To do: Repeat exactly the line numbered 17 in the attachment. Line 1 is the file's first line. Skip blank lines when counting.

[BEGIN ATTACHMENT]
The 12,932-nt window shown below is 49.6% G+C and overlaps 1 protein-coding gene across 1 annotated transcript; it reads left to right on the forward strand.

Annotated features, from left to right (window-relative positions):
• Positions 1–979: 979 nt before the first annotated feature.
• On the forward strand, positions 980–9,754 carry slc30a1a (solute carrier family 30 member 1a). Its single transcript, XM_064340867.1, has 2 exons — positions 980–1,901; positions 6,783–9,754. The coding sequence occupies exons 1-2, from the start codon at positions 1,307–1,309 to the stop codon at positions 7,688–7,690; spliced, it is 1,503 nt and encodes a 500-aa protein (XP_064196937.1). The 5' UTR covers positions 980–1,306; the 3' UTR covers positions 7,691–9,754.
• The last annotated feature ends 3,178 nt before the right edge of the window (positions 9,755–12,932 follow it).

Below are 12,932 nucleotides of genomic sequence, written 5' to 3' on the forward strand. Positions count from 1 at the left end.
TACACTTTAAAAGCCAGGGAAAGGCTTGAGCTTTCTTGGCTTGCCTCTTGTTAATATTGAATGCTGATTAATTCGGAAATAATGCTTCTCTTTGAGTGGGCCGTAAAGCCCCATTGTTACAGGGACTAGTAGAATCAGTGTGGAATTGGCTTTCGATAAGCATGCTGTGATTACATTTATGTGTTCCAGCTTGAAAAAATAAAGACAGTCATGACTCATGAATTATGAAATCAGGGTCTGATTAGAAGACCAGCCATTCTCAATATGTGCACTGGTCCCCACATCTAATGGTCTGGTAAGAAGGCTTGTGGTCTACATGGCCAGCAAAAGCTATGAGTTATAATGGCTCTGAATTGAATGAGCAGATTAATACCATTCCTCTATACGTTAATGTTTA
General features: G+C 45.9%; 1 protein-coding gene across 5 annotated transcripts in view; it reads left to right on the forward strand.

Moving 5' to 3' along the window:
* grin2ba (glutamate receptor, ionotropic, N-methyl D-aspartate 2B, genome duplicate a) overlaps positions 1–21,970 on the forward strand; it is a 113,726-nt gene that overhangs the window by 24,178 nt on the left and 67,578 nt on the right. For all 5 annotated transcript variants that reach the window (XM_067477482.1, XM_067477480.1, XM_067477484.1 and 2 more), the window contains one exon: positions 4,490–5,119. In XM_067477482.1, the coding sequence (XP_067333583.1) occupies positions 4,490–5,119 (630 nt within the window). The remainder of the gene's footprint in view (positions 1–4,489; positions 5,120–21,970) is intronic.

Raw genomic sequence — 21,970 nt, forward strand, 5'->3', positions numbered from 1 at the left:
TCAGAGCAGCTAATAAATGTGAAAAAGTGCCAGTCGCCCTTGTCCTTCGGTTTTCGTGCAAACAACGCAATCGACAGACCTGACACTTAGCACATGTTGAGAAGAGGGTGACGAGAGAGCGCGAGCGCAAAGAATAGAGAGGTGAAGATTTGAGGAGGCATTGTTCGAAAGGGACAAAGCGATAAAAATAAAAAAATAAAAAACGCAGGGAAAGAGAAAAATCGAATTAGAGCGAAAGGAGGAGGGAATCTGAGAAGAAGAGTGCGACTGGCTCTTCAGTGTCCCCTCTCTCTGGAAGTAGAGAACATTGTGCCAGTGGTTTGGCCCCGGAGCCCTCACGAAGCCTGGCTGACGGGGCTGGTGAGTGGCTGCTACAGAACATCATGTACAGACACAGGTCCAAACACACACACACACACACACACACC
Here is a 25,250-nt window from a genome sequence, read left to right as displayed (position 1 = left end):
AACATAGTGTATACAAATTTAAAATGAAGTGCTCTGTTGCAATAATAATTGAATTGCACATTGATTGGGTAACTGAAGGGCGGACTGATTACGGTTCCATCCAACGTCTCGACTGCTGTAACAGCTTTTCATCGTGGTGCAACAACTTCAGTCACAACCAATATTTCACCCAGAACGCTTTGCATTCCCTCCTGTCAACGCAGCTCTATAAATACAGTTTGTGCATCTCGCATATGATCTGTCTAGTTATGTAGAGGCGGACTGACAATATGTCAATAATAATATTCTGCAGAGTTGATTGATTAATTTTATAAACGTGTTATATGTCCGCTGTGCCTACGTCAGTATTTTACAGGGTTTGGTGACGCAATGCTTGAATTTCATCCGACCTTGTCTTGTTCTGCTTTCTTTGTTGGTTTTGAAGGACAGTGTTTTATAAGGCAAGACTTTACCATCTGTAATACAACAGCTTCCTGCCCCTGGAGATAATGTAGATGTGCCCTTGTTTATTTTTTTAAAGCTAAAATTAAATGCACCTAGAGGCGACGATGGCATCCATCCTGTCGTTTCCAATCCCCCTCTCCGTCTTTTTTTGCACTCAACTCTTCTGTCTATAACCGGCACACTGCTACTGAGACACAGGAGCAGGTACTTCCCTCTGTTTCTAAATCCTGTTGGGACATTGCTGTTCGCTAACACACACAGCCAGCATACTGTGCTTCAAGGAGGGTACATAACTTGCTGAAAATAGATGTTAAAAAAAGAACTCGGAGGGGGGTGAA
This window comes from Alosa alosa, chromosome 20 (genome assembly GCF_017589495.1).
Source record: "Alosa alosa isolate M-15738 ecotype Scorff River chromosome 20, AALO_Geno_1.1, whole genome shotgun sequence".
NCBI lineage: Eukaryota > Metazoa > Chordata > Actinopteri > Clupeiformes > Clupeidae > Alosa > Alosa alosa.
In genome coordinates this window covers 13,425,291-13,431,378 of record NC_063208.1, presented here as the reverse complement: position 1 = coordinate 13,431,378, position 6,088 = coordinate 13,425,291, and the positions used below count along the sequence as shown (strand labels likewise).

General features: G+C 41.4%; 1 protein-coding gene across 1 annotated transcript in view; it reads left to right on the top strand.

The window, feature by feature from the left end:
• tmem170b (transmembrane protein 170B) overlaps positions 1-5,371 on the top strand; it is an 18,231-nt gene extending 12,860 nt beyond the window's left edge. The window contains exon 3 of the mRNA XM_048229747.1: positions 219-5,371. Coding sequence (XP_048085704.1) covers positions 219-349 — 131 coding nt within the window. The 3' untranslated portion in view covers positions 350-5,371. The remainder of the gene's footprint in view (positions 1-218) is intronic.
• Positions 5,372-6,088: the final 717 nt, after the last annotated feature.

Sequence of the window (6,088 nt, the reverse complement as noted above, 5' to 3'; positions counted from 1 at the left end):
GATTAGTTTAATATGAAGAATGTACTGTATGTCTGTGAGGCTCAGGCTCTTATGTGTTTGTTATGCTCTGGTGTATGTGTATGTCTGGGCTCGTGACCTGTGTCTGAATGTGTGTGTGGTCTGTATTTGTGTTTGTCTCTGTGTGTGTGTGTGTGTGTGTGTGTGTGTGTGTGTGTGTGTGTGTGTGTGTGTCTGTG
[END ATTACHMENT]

NCBI lineage: Eukaryota > Metazoa > Chordata > Actinopteri > Clupeiformes > Clupeidae > Alosa > Alosa alosa.